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New West High School in Salt Lake could improve security efforts

West High School In Salt Lake City on Dec. 14, 2022. (Photo: KUTV)
West High School In Salt Lake City on Dec. 14, 2022. (Photo: KUTV)
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A new West High School in Salt Lake City could potentially boost security measures for the school.

Janice Demchak’s partner Mike has fond memories of his time at West High School; so much so that he and Janice decided they wanted to purchase a West High t-shirt to remember his time there.

The retired pair made their way to West High School, parked their car, then stood by one of the side entrances for a minute or two before a student exited, then they entered.

The couple wandered the halls looking for a bookstore to purchase the shirts.

Demchak said after a few minutes, she had an uneasy thought.

“I said, you know, we could have been carrying a knife or even guns, because nobody seemed to question where we were going or what we were wanting in the building,” Demchak said.

Demchak was also quick to point out that an elderly couple in the school likely didn’t pose much of a threat, but still, she said, they could have.

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West High School is the oldest school in Utah. It was built in 1922. It borrows its architectural flourishes from the 16th century. It has one of the most unique facades in the state and many of the students describe the building as “cool" but said what’s not “cool” is how cramped it is, expensive it is to maintain, and how difficult it is to keep safe.

The school has at least 14 entrances and with students coming and going from all of them all day long, it is difficult to keep unauthorized people out of the building.

Paul Shulte is in charge of maintaining the iconic structure.

He said when the school was built in the 20s, then added on to in the 60s and 70s, none of the designers could have envisioned the era of school shootings now plaguing America today.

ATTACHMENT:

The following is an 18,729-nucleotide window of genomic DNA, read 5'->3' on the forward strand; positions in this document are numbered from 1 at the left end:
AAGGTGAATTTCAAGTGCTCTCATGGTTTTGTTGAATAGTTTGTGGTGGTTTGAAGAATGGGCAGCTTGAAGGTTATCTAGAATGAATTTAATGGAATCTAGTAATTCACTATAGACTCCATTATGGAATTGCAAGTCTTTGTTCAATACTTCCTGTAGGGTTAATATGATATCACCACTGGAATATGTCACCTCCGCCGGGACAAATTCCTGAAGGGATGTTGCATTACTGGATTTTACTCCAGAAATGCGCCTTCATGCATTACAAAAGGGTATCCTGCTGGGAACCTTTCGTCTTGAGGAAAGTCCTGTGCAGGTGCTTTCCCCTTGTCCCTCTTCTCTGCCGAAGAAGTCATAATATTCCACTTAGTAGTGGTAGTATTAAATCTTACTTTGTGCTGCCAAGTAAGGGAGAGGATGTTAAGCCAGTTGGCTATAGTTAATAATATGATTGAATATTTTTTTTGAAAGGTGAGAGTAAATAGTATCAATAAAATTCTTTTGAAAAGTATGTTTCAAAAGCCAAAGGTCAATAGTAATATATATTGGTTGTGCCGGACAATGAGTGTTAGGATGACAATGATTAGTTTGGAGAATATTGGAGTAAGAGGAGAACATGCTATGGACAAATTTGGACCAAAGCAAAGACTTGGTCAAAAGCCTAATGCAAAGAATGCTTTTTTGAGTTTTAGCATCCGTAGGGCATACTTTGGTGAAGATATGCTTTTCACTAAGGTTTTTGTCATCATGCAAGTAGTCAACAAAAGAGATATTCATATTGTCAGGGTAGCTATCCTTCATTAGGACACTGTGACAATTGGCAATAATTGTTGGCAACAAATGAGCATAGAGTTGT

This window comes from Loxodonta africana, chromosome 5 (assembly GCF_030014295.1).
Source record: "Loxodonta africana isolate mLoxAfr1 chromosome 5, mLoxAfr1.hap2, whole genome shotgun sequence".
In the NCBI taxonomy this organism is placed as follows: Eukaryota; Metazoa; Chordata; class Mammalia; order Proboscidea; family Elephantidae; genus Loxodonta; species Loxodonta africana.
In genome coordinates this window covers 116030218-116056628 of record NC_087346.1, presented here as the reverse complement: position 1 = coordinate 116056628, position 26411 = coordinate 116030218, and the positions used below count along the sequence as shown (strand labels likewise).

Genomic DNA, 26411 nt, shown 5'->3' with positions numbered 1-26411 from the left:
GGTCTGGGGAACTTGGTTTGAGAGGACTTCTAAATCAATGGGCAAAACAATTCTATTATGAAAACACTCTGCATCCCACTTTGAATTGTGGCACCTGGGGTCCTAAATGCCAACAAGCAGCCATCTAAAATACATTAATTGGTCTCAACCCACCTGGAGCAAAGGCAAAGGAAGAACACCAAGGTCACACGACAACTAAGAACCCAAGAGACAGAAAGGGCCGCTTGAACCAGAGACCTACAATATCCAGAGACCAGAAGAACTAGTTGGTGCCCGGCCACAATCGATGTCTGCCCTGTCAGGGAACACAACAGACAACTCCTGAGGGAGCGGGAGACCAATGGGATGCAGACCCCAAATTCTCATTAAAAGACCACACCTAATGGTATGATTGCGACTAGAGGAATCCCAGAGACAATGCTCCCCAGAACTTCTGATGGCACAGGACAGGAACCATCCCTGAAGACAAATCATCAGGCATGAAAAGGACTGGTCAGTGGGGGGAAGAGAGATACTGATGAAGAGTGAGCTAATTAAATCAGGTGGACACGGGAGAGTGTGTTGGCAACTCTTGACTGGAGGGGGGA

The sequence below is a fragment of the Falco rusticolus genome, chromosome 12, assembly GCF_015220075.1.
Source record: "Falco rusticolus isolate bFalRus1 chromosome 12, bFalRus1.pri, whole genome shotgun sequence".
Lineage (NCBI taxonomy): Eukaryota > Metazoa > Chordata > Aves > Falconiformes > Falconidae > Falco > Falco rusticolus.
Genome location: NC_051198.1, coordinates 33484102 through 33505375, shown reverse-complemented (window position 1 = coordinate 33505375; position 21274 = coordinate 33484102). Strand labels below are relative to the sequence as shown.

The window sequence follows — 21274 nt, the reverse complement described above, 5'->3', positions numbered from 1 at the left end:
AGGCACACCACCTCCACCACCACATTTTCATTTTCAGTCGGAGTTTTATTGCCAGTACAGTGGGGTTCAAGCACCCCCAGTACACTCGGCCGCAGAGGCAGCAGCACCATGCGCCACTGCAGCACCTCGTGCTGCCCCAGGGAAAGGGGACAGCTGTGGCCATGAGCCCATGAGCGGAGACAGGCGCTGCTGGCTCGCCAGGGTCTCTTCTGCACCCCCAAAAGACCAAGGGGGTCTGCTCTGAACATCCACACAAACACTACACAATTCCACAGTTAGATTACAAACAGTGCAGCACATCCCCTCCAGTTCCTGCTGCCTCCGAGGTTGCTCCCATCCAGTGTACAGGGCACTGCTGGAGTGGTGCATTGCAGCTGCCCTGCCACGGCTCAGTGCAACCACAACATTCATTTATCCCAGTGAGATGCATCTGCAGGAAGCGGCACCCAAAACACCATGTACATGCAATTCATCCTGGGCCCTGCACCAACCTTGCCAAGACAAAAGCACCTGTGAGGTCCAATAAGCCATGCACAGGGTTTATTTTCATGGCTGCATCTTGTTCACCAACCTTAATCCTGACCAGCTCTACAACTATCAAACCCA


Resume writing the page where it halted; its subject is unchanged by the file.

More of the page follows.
Shulte said reducing the number of ways into the building is a must.

“Security is obviously an issue for every school throughout the country,” Shulte said. “You can get down to two or three primary entrances and exits but still make sure the building is inviting."

Security is just one of the pressing reasons why the district is considering not only West but Highland High School for rebuild. The schools are cramped, old and inefficient. In the case of West, finding replacement parts for the ancient innards is virtually impossible.

“It gets difficult to repair them, to find the appropriate parts to replace them, eventually you have to make an investment,” Shulte said.

In addition, a new building would decrease West’s energy bills from $600,000 a year to $300,000.

David Amott with Preservation Utah is encouraging the district to try to retool the old building.

He says Ogden schools did the same thing with their historic high school recently. He also pointed out that South High on State Street in Salt Lake City was retrofitted to act as a campus for Salt Lake Community College.

The district was quick to point out that nothing was etched in stone, there was still a lot of discussion to be had before any decisions were made on the schools.

For Janine, she loves the old building, but loves the idea of keeping children safe just as much.

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“I don't know what sort of protection there is for the students, that was my biggest concern,” she said.

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